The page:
Blue Lake Regional Park
Blue Lake shoreline.jpg
Shoreline in winter
TypeUrban park
LocationFairview, Multnomah County, Oregon
Coordinates45°33′23″N 122°26′53″W / 45.5565082°N 122.4481473°W / 45.5565082; -122.4481473 (Blue Lake Regional Park)Coordinates: 45°33′23″N 122°26′53″W / 45.5565082°N 122.4481473°W / 45.5565082; -122.4481473 (Blue Lake Regional Park)[1]
Area101 acres (41 ha)
Operated byMetro regional government
Open8 a.m. to legal sunset. Entrance fee except for pedestrians and bicyclists. Closed on Christmas and New Year's Day.[2]

Blue Lake Regional Park is a public park in Fairview, in the U.S. state of Oregon. The 101-acre (41 ha) park, near the south shore of the Columbia River in Multnomah County, includes many covered and uncovered picnic areas, playing fields for sports such as softball, a cross country course (home course for Portland State Vikings cross country) and infrastructure related to lake recreation including swimming, boating, and fishing. Encompassing wooded areas, three ponds, and a wetland in addition to the lake, the park is frequented by migrating birds and other wildlife. Paved paths run through the park, which is near the 40-Mile Loop hiking and biking trail. Park vegetation includes cottonwoods, willows, and other trees and shrubs as well as wetland plants such as cattails.

The 61-acre (25 ha) lake, which lies in a small artificial drainage basin, has no natural inlet or outlet. Water normally enters the lake only from rain, surface runoff, and groundwater seepage. Excessive aquatic plant life and algae have sometimes restricted the use of the lake, and its maintenance includes plant control and addition of fresh water from municipal wells.


Metro, the regional government for the Oregon part of the Portland metropolitan area, manages the 101-acre (41 ha) park.[3] It lies in Fairview near the south shore of the Columbia River, 3 miles (4.8 km) northwest of Troutdale and 11 miles (18 km) east of the center of Portland in Multnomah County.[3] Marine Drive and the 40-Mile Loop hiking and biking trail pass north of the park, between it and the river.[4] Northwest of the park is McGuire Island, in the Columbia River at 45°33′49″N 122°27′54″W / 45.5637302°N 122.4650921°W / 45.5637302; -122.4650921 (McGuire Island),[5] while Chinook Landing Marine Park lies to the northeast across Marine Drive at 45°33′35″N 122°26′34″W / 45.5598414°N 122.4428696°W / 45.5598414; -122.4428696 (Chinook Landing Marine Park).[6] South of Blue Lake beyond Interlachen Lane is Fairview Lake at 45°33′00″N 122°26′54″W / 45.5501194°N 122.4484250°W / 45.5501194; -122.4484250 (Fairview Lake),[7] which drains into the Columbia Slough.[8]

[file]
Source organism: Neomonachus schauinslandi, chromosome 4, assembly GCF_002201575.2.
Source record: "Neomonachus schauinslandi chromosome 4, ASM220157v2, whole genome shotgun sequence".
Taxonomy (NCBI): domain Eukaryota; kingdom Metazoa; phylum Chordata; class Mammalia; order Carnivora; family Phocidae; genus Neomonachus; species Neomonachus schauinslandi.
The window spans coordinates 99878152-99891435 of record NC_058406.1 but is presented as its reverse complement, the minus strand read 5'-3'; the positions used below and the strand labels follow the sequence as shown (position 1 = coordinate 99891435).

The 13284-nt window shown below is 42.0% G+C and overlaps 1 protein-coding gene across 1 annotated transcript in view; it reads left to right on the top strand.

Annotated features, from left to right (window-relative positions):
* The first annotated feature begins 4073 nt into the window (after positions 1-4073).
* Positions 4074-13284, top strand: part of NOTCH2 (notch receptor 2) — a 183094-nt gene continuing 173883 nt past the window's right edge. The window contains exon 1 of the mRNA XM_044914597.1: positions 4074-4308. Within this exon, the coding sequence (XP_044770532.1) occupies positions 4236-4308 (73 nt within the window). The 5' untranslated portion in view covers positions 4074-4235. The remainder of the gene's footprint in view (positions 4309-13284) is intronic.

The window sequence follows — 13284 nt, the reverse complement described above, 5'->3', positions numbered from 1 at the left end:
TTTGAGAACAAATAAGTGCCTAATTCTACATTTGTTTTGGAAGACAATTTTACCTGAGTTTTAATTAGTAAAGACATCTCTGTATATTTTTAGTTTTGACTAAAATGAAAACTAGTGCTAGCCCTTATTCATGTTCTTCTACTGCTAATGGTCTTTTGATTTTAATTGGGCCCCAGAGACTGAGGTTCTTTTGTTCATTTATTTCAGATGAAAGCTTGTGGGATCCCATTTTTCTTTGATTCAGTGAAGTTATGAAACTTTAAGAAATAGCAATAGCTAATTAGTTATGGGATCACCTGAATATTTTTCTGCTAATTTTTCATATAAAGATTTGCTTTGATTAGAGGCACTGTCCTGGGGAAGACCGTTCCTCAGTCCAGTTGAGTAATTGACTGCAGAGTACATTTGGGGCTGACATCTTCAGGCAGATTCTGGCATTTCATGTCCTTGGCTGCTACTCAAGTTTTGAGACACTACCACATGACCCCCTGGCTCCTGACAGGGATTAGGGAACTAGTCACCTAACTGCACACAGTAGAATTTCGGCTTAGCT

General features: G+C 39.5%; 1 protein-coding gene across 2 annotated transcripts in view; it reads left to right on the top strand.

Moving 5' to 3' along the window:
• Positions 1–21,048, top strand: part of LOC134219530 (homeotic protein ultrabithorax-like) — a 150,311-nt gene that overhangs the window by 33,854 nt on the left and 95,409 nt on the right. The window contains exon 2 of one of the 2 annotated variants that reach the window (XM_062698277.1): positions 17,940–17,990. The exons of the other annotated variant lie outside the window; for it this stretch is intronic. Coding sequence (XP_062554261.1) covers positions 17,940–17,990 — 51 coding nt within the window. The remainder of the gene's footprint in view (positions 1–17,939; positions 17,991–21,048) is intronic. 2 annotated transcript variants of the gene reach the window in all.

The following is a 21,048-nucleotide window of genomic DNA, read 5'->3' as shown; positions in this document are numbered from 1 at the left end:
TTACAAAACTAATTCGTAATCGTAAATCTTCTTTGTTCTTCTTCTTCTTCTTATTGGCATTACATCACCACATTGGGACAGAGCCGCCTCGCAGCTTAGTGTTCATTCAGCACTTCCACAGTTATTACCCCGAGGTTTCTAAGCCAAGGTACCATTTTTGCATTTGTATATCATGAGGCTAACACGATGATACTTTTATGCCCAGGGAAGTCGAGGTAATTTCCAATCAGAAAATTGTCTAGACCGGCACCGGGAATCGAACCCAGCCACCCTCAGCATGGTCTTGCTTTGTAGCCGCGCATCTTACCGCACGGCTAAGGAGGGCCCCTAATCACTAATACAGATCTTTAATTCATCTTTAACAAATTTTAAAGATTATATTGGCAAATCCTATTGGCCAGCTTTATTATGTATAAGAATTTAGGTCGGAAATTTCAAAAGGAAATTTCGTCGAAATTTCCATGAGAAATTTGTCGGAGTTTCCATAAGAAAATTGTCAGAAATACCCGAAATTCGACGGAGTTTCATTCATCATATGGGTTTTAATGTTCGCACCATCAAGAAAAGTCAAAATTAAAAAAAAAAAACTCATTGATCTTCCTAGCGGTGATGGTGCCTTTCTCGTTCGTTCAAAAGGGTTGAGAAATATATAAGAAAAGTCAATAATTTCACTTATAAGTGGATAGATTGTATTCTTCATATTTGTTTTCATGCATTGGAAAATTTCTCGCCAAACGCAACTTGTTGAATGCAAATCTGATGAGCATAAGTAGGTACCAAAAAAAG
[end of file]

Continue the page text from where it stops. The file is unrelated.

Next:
William Clark of the Lewis and Clark Expedition stopped here on his return trip in April 1806, and learned from members of the Nichaqwli (or Nechacokee or Ne-cha-co-lee) of the Willamette River. The site was a private park from the 1920s to 1960 when Multnomah County purchased it.[9] Metro took over the operation of Multnomah County's parks on January 1, 1994, and received ownership of them in 1996.[10] A dance hall existed until after Multnomah County's takeover.


Covered picnic table
Covered picnic table

Amenities include public restrooms, wheelchair accessibility for most areas, trails, parking, sheltered picnic areas and tables, interpretive signs, and concessions.[11] Activities at the park include hiking, biking, cross country running, swimming, boating, fishing, wildlife viewing, volleyball, basketball, disc golf,[12] archery, and softball.[11] The park has a water-spray playground of about 3,500 square feet (330 m2) that uses municipal well water that is treated and recycled at the park.[13] Sculptures at the west end of the lake commemorate former Chinook villages along the Columbia River.[2] For a fee, Metro offers the use of a 2,080-square-foot (193 m2) structure called The Lake House for banquets, conferences, receptions, recitals, and weddings.[14] The Oregon Department of Fish and Wildlife stocks Blue Lake annually with trout.[2]